SC allows live audio of PDAF arguments

Ayee Macaraig
For the first time, the Court allows the audio livestream of the oral arguments on the pork barrel, saying it's a gut-level issue

A FIRST. Supreme Court spokesperson Theodore Te says the oral arguments' topic, pork barrel, is a "gut-level" issue, thus the go-signal for an audio livestream for the public to listen live. File photo Rappler

MANILA, Philippines – In a bid to improve transparency, the Supreme Court will allow for the first time the audio livestream of the oral arguments on the pork barrel.

The High Court issued an advisory setting the guidelines for the audio livestream, a first in the history of the Tribunal. In the past, those who wish to watch the proceedings can only do so in the Supreme Court session hall and via a screen set up at the lobby. (Check audio livestream here)

The Court is tackling 3 petitions questioning the constitutionality of the pork barrel or Priority Development Assistance Fund (PDAF), the use of the Malampaya fund for purposes other than energy development, and the President’s Social Fund (PSF).

Supreme Court Spokesperson Theodore Te told Rappler there were past attempts and requests to have oral arguments broadcast live. This time though, the Court allowed the audio livestream because of public interest in the issue.

“Now, on this particular occasion, we felt that because the issues are in fact very, well, they’re gut level issues, people are angry, people are definitely taking a position one way or another on PDAF and because it is national in scope, there are a lot of people involved in the issue.”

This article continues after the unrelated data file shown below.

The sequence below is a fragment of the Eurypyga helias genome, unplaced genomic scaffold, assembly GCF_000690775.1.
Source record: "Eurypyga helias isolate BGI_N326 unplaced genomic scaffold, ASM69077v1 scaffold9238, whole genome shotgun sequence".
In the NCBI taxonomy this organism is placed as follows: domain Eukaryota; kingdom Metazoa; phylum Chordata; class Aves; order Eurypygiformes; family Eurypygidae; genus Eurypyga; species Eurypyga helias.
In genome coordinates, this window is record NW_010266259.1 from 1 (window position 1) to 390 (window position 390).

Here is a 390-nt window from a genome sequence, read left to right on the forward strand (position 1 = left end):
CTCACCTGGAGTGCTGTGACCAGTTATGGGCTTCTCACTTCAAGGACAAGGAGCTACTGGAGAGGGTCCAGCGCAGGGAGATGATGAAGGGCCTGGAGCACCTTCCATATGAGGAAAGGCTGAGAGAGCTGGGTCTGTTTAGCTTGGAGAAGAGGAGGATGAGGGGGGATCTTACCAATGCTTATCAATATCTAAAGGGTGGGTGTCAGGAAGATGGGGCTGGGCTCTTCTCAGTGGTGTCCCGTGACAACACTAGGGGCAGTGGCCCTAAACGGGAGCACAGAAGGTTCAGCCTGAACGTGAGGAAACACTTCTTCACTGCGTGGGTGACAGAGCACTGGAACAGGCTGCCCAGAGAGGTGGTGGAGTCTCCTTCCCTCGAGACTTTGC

“The Court felt it was important that people could hear what was going on and hear it real time. And that’s why they allowed – only for this occasion – a live stream of the audio of the oral argument,” added Te.

Te said that the audio livestream is in line with the efforts of the court to use technology to ensure transparency.

“Since last year, the Court has really been doing things with technology…. Now with the livestream wherein the Court is basically using technology like YouTube and going real time, allowing people to hear real-time what was going on in terms of the oral arguments, I think it enhances transparency. It opens up the Court in terms of how it deliberates, how it thinks.”

TRO on PDAF, Malampaya

Last September 10, the High Court issued a temporary restraining order (TRO) on the release of the remaining PDAF for 2013 and the Malampaya fund for purposes outside energy spending.

Former senatorial candidates Greco Belgica, Samson Alcantara, and former Boac, Marindique Mayor Pedrito Nepomuceno filed separate petitions after media reports and the Commission on Audit report on the pork barrel and Malampaya scams.

In the PDAF scam, lawmakers allegedly channeled their development funds to fake non-governmental organizations in exchange for kickbacks at high as 50% of the bogus project. Whistleblowers said P900 million from the Malampaya fund was also siphoned off to the fake NGOs of scam mastermind Janet Lim Napoles.

READ: Plunder charges vs Enrile, Revilla, Estrada

The Malampaya fund comes from the proceeds of the Malampaya natural gas project off the coast of Palawan that started in 2001.

READ: How the Malampaya fund was plundered

The Department of Justice (DOJ) filed plunder complaints before the Ombudsman for the pork barrel and Malampaya scams.

The scale and extent of corruption outraged Filipino citizens, who have been organizing protests for two months now since the scams were first made public.